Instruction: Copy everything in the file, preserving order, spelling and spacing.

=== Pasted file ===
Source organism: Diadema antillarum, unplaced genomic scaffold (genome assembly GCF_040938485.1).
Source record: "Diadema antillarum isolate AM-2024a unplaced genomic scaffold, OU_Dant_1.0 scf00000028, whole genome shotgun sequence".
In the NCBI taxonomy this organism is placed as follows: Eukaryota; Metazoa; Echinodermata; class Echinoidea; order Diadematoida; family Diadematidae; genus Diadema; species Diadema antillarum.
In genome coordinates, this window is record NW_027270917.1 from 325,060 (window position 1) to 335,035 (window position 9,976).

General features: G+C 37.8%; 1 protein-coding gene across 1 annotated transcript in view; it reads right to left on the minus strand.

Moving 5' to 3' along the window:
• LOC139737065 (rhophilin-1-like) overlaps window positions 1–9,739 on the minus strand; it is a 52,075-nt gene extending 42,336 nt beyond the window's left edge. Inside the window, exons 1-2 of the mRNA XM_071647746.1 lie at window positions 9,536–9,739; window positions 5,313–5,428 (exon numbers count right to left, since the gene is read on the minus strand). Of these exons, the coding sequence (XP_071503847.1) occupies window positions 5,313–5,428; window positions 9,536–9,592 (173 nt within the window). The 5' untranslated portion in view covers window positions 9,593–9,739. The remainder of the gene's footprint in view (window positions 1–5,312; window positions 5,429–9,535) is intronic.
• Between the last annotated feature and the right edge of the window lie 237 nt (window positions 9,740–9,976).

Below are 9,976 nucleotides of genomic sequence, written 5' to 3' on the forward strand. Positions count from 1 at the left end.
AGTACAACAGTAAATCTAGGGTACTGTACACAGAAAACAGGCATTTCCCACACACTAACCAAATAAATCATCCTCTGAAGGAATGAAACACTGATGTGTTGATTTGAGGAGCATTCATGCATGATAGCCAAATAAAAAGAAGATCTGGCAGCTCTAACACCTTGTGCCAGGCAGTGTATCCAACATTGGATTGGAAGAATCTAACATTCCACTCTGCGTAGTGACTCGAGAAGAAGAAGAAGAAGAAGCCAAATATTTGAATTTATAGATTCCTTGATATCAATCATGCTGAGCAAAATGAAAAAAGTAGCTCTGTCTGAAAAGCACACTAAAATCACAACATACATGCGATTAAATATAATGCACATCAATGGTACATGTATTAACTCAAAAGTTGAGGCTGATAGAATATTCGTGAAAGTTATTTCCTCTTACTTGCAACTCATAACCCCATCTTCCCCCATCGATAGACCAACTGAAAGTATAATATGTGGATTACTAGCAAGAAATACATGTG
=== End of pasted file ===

Source organism: Diadema antillarum, unplaced genomic scaffold (genome assembly GCF_040938485.1).
Source record: "Diadema antillarum isolate AM-2024a unplaced genomic scaffold, OU_Dant_1.0 scf00000028, whole genome shotgun sequence".
In the NCBI taxonomy this organism is placed as follows: Eukaryota; Metazoa; Echinodermata; class Echinoidea; order Diadematoida; family Diadematidae; genus Diadema; species Diadema antillarum.
In genome coordinates, this window is record NW_027270917.1 from 325,060 (window position 1) to 335,035 (window position 9,976).

General features: G+C 37.8%; 1 protein-coding gene across 1 annotated transcript in view; it reads right to left on the minus strand.

Moving 5' to 3' along the window:
• LOC139737065 (rhophilin-1-like) overlaps window positions 1–9,739 on the minus strand; it is a 52,075-nt gene extending 42,336 nt beyond the window's left edge. Inside the window, exons 1-2 of the mRNA XM_071647746.1 lie at window positions 9,536–9,739; window positions 5,313–5,428 (exon numbers count right to left, since the gene is read on the minus strand). Of these exons, the coding sequence (XP_071503847.1) occupies window positions 5,313–5,428; window positions 9,536–9,592 (173 nt within the window). The 5' untranslated portion in view covers window positions 9,593–9,739. The remainder of the gene's footprint in view (window positions 1–5,312; window positions 5,429–9,535) is intronic.
• Between the last annotated feature and the right edge of the window lie 237 nt (window positions 9,740–9,976).

Below are 9,976 nucleotides of genomic sequence, written 5' to 3' on the forward strand. Positions count from 1 at the left end.
AGTACAACAGTAAATCTAGGGTACTGTACACAGAAAACAGGCATTTCCCACACACTAACCAAATAAATCATCCTCTGAAGGAATGAAACACTGATGTGTTGATTTGAGGAGCATTCATGCATGATAGCCAAATAAAAAGAAGATCTGGCAGCTCTAACACCTTGTGCCAGGCAGTGTATCCAACATTGGATTGGAAGAATCTAACATTCCACTCTGCGTAGTGACTCGAGAAGAAGAAGAAGAAGAAGCCAAATATTTGAATTTATAGATTCCTTGATATCAATCATGCTGAGCAAAATGAAAAAAGTAGCTCTGTCTGAAAAGCACACTAAAATCACAACATACATGCGATTAAATATAATGCACATCAATGGTACATGTATTAACTCAAAAGTTGAGGCTGATAGAATATTCGTGAAAGTTATTTCCTCTTACTTGCAACTCATAACCCCATCTTCCCCCATCGATAGACCAACTGAAAGTATAATATGTGGATTACTAGCAAGAAATACATGTG